Dear Cephalopods

24 Jul

Dear Cephalopods,

So I did a report on giant squid in 8th grade.  I wanted to do it on giant octopi, because I like eating octopus, and squid kind of freak me out with their wacky shape and all (and octopi are totally normal, duh), but it turns out giant octopi are like 8 feet big and giant squid are maybe reallyreallyreallybiggerthanthat, which is cooler, so I did my report on them.

If I were less lazy I would go find the report in my parents’ attic, where I am sure it is, because it was accompanied by a story, and my parents saved all of my reports and stories, obviously, and because of course all academic reports need to have a creative component because we have to teach our kids young that research and learning in and of itself is not valuable, also because we have to make all kids feel loved and accomplished, even those who can’t look up a marine animal in the encyclopedia and change a few words around (“paraphrase”).  But they can do a super awesome collage!  And get 10% for that.  And for those of us who hate arts and crafts (see arts and crafts, hate, Appendix Things MM Hates and Gets Stressed Out Over Primary Example Arts and Crafts), well, we can lose 10% or slap together a crappy 10 page 8th grade version of Moby Dick.

Oddly enough, I was just in Rome, where we talked about cephalopods a lot.  More than one would expect.  This was partly because of the psychic octopus that was predicting the World Cup Games.  Which I never read about or watched on YouTube or anything, because I like the mental image I’ve got going in my head (and did I name him Frank or is that actually his name? Who knows?) of the octopus hanging out, making people wait around even though he so knows the answer come on it’s not like being a psychic octopus requires thinking about the answer, he just knows it, and then all languidly reaching out to take food from a bowl with a little Spain flag jauntily sticking out of the top of something that looks an awful lot like wet dog food.

[I was not, however, impressed by the psychic canary or parakeet or whatever that got the final game wrong.  Clearly not psychic at all.  And the psychic frankfurter? Please, people.  Call me a skeptic, but I still have no patience for the psychic frankfurter that sizzled in a specific direction or some such made-up crap and then possibly stopped predicting things because it got eaten.  Sure, blame it on the hungry person. Like a psychic frankfurter couldn’t work in a stomach–if it was really psychic, which it clearly wasn’t.]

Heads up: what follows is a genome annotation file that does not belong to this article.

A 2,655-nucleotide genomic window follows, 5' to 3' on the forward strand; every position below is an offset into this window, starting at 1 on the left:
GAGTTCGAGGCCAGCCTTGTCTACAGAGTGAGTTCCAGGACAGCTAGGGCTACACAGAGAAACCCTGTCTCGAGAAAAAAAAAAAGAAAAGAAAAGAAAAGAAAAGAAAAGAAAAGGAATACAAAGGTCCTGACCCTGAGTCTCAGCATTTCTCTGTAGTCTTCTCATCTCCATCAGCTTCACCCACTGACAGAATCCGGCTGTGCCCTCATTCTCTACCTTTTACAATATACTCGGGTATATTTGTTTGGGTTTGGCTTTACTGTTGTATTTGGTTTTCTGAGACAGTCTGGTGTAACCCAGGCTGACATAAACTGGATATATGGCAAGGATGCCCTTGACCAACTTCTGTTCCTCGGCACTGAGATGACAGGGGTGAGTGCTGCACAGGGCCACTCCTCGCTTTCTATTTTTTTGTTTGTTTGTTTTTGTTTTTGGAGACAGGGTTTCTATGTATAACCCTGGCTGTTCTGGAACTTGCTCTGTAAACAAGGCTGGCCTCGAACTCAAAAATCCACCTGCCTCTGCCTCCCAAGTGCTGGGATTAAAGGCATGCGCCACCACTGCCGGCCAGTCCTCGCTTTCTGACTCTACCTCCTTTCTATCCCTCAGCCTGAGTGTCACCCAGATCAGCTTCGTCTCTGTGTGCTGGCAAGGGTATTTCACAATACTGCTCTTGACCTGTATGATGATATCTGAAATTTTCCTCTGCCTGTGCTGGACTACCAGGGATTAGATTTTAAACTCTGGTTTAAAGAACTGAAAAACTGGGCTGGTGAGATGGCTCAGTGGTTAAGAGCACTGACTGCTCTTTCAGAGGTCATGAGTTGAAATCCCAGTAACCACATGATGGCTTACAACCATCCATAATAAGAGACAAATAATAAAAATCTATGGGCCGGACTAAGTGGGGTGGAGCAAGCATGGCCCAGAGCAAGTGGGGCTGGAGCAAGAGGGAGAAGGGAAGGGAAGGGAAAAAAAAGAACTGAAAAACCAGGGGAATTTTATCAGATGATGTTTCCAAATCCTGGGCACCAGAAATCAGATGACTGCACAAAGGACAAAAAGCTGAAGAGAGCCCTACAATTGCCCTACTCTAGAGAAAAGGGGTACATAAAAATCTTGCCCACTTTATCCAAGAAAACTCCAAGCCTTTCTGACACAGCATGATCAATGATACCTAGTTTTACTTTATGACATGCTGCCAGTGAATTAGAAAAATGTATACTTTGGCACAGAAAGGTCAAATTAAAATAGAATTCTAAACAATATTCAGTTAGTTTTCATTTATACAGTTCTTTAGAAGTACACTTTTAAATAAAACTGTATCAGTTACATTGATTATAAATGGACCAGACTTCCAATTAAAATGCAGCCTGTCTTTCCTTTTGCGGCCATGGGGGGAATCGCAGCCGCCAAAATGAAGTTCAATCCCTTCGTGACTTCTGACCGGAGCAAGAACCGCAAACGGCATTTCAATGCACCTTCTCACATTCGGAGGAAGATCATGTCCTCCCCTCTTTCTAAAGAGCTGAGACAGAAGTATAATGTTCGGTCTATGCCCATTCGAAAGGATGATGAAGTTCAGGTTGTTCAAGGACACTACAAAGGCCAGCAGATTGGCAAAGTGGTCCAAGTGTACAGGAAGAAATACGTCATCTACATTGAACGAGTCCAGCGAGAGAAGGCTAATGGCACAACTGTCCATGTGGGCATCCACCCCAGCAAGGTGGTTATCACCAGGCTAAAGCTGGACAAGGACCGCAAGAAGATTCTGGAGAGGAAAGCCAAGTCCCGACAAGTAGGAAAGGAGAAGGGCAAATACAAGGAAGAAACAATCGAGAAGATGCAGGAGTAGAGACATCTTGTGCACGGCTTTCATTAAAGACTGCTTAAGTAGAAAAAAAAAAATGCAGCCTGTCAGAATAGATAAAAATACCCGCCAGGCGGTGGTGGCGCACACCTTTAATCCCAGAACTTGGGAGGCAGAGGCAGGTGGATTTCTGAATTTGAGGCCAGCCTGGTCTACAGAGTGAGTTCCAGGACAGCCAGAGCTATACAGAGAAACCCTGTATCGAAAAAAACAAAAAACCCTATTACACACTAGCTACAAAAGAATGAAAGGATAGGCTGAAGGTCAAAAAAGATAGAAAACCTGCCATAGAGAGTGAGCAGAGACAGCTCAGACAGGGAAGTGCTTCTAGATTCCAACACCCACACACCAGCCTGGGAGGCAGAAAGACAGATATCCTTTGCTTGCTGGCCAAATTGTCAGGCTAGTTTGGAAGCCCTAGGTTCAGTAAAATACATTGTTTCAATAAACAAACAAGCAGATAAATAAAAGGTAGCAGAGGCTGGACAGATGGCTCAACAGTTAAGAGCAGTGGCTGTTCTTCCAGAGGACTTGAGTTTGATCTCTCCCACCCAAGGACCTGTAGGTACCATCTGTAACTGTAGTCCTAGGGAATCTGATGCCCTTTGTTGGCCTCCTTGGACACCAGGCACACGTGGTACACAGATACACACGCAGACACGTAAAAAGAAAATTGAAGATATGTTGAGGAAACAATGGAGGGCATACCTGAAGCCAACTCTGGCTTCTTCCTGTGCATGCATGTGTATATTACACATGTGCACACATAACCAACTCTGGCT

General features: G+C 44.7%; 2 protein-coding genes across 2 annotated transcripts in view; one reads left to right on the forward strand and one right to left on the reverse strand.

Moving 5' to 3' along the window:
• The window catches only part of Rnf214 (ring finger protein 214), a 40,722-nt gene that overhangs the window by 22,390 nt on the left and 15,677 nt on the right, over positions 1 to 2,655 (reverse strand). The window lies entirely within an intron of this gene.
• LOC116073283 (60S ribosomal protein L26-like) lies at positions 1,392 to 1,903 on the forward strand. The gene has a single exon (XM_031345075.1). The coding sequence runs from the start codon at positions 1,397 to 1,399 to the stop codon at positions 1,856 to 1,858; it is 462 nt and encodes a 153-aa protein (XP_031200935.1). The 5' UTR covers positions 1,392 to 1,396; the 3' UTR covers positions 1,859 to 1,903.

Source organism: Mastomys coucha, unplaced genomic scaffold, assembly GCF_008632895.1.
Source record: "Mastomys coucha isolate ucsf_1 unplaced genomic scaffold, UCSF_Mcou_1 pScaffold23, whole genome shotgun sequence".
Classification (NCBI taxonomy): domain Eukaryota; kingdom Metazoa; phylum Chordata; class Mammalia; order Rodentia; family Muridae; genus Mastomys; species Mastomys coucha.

Also maybe we talked about cephalopods in Rome because one night I ordered rigatoni polpo al ragu, which would be pasta with tomato sauce and an entire octopus stuffed with cheese sitting on top. I made lots of people try it and poked at the tentacles with my fork a lot to make them dance. It was also delicious.

But this got us started on a few things: a) that one of our group, the lovely S, is in the Cephalopod Appreciation Society, which I also am not going to look up or find a website or link to or anything because I like the mental picture I have.  Namely, of a group of people getting together and sitting in folding chairs, or sometimes cushy grandma-patterned armchairs if meeting at a member’s house, and talking about their appreciation of cephalopods.  Sometimes with guest lecturers or slideshows.  Sometimes telling giant squid battle stories, where they always root for the giant squid against the huge old pirate ship, and talk about how the squid was just defending its home and it only ever attacked pirate ships, obviously, what fabulous moral compasses they have.

b) this conversation led another S (also lovely) to talk about something about childhood (I wasn’t really listening to the first part of the conversation) yada yada and I tuned in here:

“I mean, cuttlefish! It’s in the name! You’re supposed to cuddle them!”

To which I replied (I’m a quick thinker): “Wait, what??”

“I had a toy cuttlefish, and I would cuddle it.  You’re supposed to.”

“Was it soft?”

“No, it was hard plastic…”

“You know it’s spelled tt, right?”


Anyway, the point is, they just discovered a new octopus species.  I mean, that’s not really the point, but it’s another point. Also they think their venom can be used for all sorts of things, including curing cancer and maybe saving the world, I’m pretty sure. This is cool.  It’s another reason to appreciate cephalopods.  Even if you don’t join the society because you really really like eating them.

Ocotopi are basically Superman.

Giant squid are terrifying and you shouldn’t look them up unless you want nightmares and phobias about ever getting on boats in southern waters (especially around Australia, never get on a boat around Australia, do you even understand how big those things are? They used to take down East India Trading Company Ships.  They show up when you google search for Kraken!) (Or they don’t exist.  One or the other.)  Other cephalopods are probably all right.  Such as cuttlefish.




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